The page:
Since the beginning of the genre with the publishing debut of Superman in 1938, superhero comics have had a strong relationship with mythology.
Superman was created by Jerry Siegel and Joe Shuster, who took the name Superman from Nietzsche’s Thus Spoke Zarathustra where the term “Übermensch" had been translated as ‘superman’. Larry Tye, author of Superman: The High-Flying history of America’s most Enduring Hero, likened the story of Superman to the story of Moses as both Siegel and Shuster were both jewish.
“He came in from another planet. Looked at one way, his story was the Moses story: parents trying to save their first-born son, floating him out to outer space.”
Superman fulfilled the universal desire to see good overcome evil, the need to see wrongs righted. His character still represents a blend of Homeric traditions as Achilles without the vulnerable heel, peace-loving Hector defending his home, the righteous Agamemnon pursuing vengeance, and Odysseus known for his cunning intelligence.
In his essay ‘The man of Steel and Me' for the book Superman at Fifty: The Persistence of a Legend, Donald O’Neil recounts how he turned to mythological models without realising it in some of the Superman stories he wrote in the early 70s:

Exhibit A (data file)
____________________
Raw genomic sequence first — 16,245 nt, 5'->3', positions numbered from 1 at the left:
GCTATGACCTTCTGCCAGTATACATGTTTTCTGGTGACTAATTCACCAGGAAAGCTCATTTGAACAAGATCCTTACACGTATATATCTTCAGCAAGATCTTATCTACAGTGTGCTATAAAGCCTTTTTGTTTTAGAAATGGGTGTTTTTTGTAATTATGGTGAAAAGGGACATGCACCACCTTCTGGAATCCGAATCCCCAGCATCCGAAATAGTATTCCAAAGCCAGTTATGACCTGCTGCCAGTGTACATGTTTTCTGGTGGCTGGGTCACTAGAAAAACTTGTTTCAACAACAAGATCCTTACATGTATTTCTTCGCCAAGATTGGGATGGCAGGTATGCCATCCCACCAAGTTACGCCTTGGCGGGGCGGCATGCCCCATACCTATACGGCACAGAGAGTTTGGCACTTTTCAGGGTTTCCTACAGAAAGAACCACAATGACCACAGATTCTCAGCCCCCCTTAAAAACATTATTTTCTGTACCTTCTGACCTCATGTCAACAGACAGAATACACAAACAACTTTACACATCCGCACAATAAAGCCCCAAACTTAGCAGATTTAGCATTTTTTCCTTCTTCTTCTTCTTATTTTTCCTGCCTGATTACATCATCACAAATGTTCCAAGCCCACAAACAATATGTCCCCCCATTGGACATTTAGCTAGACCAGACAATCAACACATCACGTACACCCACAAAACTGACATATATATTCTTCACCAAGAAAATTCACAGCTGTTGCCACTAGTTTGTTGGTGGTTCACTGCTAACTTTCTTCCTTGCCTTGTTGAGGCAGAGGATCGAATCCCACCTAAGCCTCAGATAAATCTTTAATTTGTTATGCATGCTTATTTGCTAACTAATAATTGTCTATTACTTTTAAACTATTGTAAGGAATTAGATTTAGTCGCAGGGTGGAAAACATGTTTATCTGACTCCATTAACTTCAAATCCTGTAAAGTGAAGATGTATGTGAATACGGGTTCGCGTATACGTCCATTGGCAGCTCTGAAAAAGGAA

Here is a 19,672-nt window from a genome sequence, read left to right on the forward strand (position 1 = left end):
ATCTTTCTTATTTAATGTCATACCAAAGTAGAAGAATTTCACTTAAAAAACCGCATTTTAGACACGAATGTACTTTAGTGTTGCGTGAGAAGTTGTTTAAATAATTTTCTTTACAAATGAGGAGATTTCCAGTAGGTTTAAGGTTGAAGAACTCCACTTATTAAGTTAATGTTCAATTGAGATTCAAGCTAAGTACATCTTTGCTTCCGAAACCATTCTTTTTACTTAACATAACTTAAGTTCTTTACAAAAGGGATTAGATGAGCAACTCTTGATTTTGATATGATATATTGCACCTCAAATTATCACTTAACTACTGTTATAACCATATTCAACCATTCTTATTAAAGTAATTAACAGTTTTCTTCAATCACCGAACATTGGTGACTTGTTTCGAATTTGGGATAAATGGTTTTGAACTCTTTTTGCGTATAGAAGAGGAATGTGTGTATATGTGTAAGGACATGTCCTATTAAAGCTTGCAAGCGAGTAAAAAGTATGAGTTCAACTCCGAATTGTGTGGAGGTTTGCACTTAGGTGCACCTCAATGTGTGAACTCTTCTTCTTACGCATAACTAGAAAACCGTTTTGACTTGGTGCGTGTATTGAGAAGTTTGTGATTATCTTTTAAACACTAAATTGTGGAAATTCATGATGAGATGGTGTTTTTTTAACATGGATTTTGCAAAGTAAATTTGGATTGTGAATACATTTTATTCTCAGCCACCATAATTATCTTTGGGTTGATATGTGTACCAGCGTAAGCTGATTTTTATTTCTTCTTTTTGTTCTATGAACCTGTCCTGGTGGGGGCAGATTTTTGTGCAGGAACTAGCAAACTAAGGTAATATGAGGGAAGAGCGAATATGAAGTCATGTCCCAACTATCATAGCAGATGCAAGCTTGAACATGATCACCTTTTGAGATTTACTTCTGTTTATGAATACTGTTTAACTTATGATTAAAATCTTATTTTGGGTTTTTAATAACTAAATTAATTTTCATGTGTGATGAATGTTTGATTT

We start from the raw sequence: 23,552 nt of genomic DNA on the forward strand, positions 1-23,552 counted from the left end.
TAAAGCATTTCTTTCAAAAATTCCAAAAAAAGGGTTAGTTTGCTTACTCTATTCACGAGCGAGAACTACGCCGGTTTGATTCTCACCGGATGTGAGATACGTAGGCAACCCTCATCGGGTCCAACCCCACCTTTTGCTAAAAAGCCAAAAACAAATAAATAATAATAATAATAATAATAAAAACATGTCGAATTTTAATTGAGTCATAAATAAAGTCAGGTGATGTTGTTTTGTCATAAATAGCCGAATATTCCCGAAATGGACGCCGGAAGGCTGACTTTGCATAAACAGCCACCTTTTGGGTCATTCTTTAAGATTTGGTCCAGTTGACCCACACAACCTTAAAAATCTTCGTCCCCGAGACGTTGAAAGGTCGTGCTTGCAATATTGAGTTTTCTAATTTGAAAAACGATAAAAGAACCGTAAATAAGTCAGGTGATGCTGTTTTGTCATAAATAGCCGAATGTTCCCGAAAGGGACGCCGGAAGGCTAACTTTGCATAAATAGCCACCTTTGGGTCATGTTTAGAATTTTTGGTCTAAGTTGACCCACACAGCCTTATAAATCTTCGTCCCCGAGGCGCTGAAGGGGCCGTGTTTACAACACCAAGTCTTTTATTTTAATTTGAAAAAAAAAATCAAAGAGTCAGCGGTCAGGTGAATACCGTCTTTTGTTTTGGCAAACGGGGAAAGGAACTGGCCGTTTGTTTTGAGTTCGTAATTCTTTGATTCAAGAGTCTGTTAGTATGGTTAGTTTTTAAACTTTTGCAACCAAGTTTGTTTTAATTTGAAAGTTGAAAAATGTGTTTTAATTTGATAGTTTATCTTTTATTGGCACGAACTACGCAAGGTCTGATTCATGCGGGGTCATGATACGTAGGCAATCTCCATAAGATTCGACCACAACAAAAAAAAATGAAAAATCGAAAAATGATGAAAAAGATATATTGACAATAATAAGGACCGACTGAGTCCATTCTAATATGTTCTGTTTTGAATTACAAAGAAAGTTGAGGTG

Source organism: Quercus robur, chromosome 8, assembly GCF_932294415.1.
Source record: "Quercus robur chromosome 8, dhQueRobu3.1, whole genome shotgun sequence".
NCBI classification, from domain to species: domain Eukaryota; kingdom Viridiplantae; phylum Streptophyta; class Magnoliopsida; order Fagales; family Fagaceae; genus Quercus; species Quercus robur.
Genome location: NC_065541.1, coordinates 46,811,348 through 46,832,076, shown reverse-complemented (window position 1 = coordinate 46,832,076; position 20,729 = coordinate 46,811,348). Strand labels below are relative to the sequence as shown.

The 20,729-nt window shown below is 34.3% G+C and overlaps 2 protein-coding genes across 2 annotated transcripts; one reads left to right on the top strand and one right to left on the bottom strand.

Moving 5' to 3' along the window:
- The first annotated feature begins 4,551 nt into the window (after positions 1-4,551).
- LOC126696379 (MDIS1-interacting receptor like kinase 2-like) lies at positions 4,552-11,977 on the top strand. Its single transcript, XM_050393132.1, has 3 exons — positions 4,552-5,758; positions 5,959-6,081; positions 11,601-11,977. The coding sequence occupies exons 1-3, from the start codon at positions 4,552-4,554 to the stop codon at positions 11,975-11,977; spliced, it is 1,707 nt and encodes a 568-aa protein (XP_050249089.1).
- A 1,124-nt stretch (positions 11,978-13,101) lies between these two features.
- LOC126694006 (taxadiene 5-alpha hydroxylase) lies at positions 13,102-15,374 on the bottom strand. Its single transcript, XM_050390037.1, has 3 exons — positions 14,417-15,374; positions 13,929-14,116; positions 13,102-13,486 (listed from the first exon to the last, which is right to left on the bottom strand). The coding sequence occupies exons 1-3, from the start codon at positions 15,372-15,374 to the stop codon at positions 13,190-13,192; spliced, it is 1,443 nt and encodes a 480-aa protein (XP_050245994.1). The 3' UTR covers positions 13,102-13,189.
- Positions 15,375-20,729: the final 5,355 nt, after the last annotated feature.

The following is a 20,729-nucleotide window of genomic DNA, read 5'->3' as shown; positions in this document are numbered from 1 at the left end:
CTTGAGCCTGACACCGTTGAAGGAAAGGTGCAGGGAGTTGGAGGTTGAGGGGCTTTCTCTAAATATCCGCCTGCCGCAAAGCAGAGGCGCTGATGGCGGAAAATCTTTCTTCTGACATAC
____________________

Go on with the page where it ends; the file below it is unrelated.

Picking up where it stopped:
“A few days ago, just before beginning this reminiscence, I happened on a summary of the ancient Mesopotamian epic of Gilgamesh and realised, bemused, that this is my Superman story. Yet, to the best of my recollection, I’d never read Gilgamesh before, had never studied mythology in either high school or college, [sic].”
With the success of Superman, other authors wanted to create similar stories at a rapid rate. To avoid potential plagiarism claims of Superman, and to easily justify powers, they looked to the original heroes of ancient myths.
Martin A Burstein and Jack Kirby created a comic in 1940 called Mercury in the 20th century, a story about the ancient god himself sent by Jupiter to defeat Pluto on earth, who is disguised as the dictator Rudolph Hendler, a reference to Adolf Hitler. Showcasing an early example of how the superhero genre blends ancient myth with the relevance of the time. Through Kirby’s comic book career you can see his expressed fondness for Mercury and ancient myths. Later the following year as Mercury in the 20th century, he introduces a character visually identical to Mercury named “Hurricane, son of Thor, the god of thunder, and last descendant of the ancient greek immortals,” who had similar story to that of Mercury. An obvious attempt to continue using the character in a different periodical without copyright issues.